Tips for Presenting a Compelling Character

Think of your favourite story. What makes it so memorable? The tone? The action? The message?

Chances are, it is the way the characters behave. A character is the first link between the public and a story, as such, it should be immediately compelling. When they first came on screen, the public should be wondering who they are and what they’re going to do.

Characters are what make or break a film. Even if a story has an interesting plot, it will be practically unwatchable if your characters are badly created. Though this is absolutely challenging for any beginner storyteller, it’s one of the most important skills you should be working on from the start of your career.

Look for Inspiration

Watch your favourite director’s filmography and try to see beyond the obvious. Try to figure out how the character was presented, what are their likes and dislikes and how that comes across in both the dialogue and action. What’s more, go back to your favourite books and see how the characters behave in them.

You shouldn’t be paying attention just to the heroes, but to everyone involved in the story. Remember that not every well-written character has to be likeable, in fact, is often the most unlikeable that become the most compelling and memorable.

Give Them a Background

Even if the story you’re telling only covers a few days of your character’s lives, you should map out their entire journeys. Get a sense of why they’ve become who’ve they’ve become. What were they like when they were kids and how the world shapes them. This is crucial when crafting their reactions to whatever happens in the story. When you know how your character has been all their lives, you know how they will react which will allow you to write credible story-lines, rather than improvise. It will make the overall plot a lot more cohesive.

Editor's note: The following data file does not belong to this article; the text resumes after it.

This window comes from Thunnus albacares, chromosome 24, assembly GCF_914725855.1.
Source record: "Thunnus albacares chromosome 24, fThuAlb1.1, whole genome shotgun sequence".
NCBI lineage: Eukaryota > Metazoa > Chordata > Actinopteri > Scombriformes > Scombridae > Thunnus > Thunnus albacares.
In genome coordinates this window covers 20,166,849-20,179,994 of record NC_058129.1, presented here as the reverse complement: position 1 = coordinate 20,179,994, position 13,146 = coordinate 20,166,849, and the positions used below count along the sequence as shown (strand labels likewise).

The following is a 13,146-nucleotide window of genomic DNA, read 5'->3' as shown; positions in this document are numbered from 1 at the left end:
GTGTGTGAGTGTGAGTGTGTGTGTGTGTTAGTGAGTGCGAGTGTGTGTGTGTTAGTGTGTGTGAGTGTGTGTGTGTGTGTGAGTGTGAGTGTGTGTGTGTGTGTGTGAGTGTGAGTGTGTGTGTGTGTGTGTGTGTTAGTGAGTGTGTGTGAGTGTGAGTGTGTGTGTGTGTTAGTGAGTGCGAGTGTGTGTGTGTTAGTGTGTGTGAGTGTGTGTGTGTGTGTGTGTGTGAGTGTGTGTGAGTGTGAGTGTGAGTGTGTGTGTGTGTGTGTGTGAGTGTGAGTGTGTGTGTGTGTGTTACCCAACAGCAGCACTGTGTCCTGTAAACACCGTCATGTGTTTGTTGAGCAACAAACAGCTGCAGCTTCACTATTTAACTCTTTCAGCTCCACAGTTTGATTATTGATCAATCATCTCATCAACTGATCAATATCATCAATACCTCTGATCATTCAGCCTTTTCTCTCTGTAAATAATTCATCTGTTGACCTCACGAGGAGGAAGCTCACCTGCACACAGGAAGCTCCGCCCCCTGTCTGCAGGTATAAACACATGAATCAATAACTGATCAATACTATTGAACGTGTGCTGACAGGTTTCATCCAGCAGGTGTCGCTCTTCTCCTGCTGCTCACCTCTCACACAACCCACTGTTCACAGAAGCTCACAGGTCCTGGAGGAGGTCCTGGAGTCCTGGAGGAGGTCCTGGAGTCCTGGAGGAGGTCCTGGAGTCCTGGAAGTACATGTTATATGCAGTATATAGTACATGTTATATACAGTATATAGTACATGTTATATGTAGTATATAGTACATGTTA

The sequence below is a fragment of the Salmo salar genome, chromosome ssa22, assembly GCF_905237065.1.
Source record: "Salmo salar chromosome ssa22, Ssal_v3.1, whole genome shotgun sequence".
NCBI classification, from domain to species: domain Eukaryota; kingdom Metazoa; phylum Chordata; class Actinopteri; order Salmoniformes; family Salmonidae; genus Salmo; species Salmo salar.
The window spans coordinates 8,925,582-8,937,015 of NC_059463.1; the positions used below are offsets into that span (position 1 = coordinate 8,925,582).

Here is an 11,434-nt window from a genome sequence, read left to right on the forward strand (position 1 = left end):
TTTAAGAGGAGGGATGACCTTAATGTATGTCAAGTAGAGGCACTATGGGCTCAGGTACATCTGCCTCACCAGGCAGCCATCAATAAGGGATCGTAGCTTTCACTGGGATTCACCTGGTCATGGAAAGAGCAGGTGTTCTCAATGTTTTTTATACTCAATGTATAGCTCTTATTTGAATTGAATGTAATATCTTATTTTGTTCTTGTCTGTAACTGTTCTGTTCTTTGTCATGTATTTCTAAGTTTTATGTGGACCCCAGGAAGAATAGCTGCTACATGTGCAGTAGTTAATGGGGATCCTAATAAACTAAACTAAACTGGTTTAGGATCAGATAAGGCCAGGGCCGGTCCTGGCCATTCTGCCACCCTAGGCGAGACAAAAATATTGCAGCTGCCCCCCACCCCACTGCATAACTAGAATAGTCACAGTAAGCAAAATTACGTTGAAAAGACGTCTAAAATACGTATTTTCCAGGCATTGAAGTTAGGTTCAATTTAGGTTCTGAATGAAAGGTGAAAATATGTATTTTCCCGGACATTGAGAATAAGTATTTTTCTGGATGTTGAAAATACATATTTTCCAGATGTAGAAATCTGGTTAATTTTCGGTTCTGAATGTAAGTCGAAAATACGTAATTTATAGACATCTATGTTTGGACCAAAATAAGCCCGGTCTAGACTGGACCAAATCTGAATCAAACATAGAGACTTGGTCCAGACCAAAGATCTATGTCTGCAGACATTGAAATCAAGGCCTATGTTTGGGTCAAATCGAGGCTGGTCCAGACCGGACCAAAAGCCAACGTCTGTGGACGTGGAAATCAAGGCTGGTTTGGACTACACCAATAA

Likewise, you need to know exactly what moves your characters. In other words, their motivations. Always remember what makes them tick and what they’re looking to gain from whatever interactions they have among themselves. This is what makes the difference between a character that seems to do things at random and one that the audience can connect with on a deeper level.

Map it Out

Chart their journeys. A great way to do this is to create two separate timelines, one with events that are meant to happen in the story and another one of the inner journeys each character will go through, then see how they overlap. The characters should be accurately reacting to the events that are unfolding.

In this stage, you’ll need to weed out any inconsistencies. Most writers get really attached to their ideas of where a story was going or what a certain character was going to do, but this is something you want to avoid since its most likely results are constrained stories or Deus Ex Machinas. If a character has outgrown a path, or a story no longer works the way you originally planned it out, it’s best to go back to the drawing board than to force the universe you created into a timeline that’s no longer valid.